"Our erstwhile colonizers continue to manipulate international institutional and conventions to justify unilateral military interventions in African states with the objective of extracting and unfairly exploiting our resources," Mugabe said.
He told Africa's annual meeting of security agents, who work under the cloak of secrecy, that they are now confronted by increasing human and drug trafficking, money laundering and cyber-terrorism.
Gen. Happyton Bonyongwe, head of Zimbabwe's feared domestic security agency, the Central Intelligence Organization, took over as chair of what is known as "the spies' organization" for the next year.
Among some 4,000 delegates at the opening were Zimbabwe's security commanders, the African Union's special representative on counter-terrorism and intelligence chiefs from as far afield as Sierra Leone, Senegal and other West African states, all of whom passed through strict airport-style metal detector devices.
Zimbabwean intelligence agents dressed in dark suits thronged the corridors of the downtown Harare convention center.
Mugabe said he hoped the visiting intelligence chiefs will enjoy "Zimbabwean hospitality" and visit the nation's tourist attractions. Accreditation forms for the convention asked delegates to provide details of their golfing handicap and several played golf in teams arranged Sunday.
Rungano Zvobgo, head of a Masvingo university in southern Zimbabwe, said the theme of the convention, which ends Wednesday, "The Role of Security Services in Protecting Africa's Natural Resources and Future Economic Development" is a fitting topic for intelligence agencies.
Zvobgo told the meeting that Congo sits on about $24 trillion worth of valuable minerals such as gold, diamond, tin, uranium and coltan. That is equal to the combined Gross Domestic Product of Europe and the United States, he said, and research shows that about $6 million worth of resources is smuggled out of Congo every day.
Coltan, also known as tantalite, is a black metallic ore is used in smart phones, computers and other electronic devices.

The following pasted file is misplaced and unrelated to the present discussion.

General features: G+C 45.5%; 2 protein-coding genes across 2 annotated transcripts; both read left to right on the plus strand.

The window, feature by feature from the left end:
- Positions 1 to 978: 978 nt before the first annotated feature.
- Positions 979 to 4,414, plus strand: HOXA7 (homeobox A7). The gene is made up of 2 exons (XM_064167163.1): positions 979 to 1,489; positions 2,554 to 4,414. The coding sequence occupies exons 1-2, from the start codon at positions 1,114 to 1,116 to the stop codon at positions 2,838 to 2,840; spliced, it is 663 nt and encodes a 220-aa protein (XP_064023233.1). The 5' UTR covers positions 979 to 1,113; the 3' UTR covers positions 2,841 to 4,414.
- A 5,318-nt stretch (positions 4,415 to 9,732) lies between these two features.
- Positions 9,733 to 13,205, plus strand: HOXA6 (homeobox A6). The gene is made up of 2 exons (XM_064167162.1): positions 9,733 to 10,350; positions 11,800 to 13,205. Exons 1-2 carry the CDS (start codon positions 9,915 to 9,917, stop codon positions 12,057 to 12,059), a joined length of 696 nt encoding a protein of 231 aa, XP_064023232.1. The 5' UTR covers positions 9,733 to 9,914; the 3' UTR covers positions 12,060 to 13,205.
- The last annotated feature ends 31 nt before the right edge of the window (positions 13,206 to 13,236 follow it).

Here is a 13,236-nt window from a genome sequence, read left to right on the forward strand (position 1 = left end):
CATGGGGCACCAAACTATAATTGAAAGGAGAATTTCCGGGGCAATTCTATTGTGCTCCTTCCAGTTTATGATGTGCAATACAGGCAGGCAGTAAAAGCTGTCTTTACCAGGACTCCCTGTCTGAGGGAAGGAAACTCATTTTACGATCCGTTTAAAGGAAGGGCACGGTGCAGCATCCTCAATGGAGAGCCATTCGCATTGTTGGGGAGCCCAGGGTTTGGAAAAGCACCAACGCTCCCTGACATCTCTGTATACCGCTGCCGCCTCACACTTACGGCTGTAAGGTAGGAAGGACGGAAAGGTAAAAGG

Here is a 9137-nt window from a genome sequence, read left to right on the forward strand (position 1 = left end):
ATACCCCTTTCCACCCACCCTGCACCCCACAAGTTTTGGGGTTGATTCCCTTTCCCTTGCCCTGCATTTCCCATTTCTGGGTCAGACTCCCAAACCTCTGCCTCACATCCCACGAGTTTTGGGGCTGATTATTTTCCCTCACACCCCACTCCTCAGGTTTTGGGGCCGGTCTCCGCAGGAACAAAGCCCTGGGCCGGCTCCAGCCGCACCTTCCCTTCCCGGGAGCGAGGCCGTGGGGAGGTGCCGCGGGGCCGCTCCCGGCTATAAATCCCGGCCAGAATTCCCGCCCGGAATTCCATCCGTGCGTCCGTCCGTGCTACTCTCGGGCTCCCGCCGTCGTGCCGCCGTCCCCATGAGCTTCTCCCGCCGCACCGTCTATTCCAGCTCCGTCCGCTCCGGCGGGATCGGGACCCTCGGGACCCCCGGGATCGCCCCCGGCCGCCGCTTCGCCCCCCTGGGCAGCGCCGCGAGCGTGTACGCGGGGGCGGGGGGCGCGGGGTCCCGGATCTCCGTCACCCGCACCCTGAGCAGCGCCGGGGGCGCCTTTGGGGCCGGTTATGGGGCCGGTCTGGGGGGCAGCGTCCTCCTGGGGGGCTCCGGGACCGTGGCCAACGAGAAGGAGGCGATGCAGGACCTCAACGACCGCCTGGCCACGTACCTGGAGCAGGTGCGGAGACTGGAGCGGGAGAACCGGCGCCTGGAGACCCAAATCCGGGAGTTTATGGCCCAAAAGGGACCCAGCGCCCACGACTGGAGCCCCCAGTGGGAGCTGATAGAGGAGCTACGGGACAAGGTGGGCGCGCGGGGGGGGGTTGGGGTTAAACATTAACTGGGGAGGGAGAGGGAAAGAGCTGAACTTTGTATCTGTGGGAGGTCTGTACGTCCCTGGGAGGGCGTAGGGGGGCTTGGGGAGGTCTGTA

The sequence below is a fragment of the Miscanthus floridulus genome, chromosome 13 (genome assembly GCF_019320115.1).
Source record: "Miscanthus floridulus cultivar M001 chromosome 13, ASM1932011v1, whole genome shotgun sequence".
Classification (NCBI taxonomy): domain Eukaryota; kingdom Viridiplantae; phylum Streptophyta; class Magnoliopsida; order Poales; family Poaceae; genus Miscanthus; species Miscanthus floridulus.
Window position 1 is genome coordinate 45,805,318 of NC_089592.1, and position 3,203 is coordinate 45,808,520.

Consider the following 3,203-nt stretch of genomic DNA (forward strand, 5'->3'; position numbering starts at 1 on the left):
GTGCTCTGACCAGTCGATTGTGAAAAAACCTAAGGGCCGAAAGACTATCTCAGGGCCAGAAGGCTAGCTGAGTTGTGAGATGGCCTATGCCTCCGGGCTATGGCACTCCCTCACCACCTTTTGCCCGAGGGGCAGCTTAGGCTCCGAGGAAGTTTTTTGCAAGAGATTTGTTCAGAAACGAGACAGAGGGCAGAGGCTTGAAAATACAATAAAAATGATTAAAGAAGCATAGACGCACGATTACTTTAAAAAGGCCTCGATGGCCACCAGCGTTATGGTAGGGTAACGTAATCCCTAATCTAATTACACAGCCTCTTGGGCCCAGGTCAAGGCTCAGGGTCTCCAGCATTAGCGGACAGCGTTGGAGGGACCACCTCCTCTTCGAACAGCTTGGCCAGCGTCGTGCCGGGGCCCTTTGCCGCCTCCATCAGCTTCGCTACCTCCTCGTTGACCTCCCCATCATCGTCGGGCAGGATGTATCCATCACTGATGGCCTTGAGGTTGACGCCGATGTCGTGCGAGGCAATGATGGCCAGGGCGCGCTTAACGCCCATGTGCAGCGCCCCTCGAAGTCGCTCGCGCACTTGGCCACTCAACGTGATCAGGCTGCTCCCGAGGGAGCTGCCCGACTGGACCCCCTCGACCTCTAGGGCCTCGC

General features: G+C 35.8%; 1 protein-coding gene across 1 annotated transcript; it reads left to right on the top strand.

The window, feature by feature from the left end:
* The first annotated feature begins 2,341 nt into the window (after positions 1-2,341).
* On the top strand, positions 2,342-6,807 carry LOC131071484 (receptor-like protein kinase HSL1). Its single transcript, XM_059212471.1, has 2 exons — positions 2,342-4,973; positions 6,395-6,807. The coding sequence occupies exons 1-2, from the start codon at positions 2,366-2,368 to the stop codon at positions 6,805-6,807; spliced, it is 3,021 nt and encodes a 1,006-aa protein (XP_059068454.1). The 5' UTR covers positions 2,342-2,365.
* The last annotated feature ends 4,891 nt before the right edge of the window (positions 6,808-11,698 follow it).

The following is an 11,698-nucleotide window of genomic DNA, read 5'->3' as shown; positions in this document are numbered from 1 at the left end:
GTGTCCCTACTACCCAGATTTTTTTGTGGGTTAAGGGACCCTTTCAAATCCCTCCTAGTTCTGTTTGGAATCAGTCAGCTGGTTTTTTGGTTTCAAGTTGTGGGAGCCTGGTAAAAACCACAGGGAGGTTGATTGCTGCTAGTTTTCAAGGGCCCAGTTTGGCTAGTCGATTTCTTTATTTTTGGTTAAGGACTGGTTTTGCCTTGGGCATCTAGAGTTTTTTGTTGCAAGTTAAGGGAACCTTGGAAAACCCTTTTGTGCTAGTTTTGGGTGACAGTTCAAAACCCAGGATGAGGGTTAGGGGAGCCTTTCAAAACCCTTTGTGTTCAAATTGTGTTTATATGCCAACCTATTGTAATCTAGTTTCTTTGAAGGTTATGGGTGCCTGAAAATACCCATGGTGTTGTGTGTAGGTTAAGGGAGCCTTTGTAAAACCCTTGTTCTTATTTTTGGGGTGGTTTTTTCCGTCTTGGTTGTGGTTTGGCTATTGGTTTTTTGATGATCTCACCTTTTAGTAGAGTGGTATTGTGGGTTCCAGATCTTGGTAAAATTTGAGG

Zvobgo said that the use of the metal in the Sony PlayStation contributed to the rise in the price of coltan from $49 to $275 a pound (about half a kilogram) in 2000.
Congo has up to 80 percent of the world's coltan, which lies so close to the surface that it can be mined with shovels and pick axes, requiring no technology or expertise, he said.
In years of bloody conflict in the Congo, "rebel groups and government militias monopolize this mineral resource" to buy weapons and fund their operations, Zvobgo said.
Last year's conference of security agencies was held in Algiers, Algeria.
- Created on 30 April 2013
JOHANNESBURG — South African President Jacob Zuma said he found Nelson Mandela "in good shape and in good spirits" Monday, but a video of his encounter with the ailing anti-apartheid icon belies those cheery words, showing him with a vacant look on his face.
It's been more than three weeks since Mandela was released after a 10-day stay in the hospital, the third time in five months that he was hospitalized for a recurring lung infection.
"We saw him, he's looking very good, he's in good shape," Zuma told the South African Broadcasting Corp. on the doorstep of Mandela's Johannesburg home. "We had some conversation with him, shook hands, he smiled, as you can see him, that he's really up and about and stabilized. We're really very happy. We think that he's fine."
But the SABC video shows Mandela in an armchair, his head propped up by a pillow, his legs on a footrest and covered by a blanket, looking grey-skinned and unsmiling with his cheeks showing what appear to be marks from a recently removed oxygen mask.
Zuma jokes and laughs with two officials of the governing African National Congress, some Mandela family members and the former president's medical team while Mandela stares straight ahead, unresponsive. Zuma tries to hold Mandela's hand but, given his lack of response, ends up covering it with his own.
"Smile, smile," Mandela is urged as one of his grandsons grabs a cell phone to take a picture.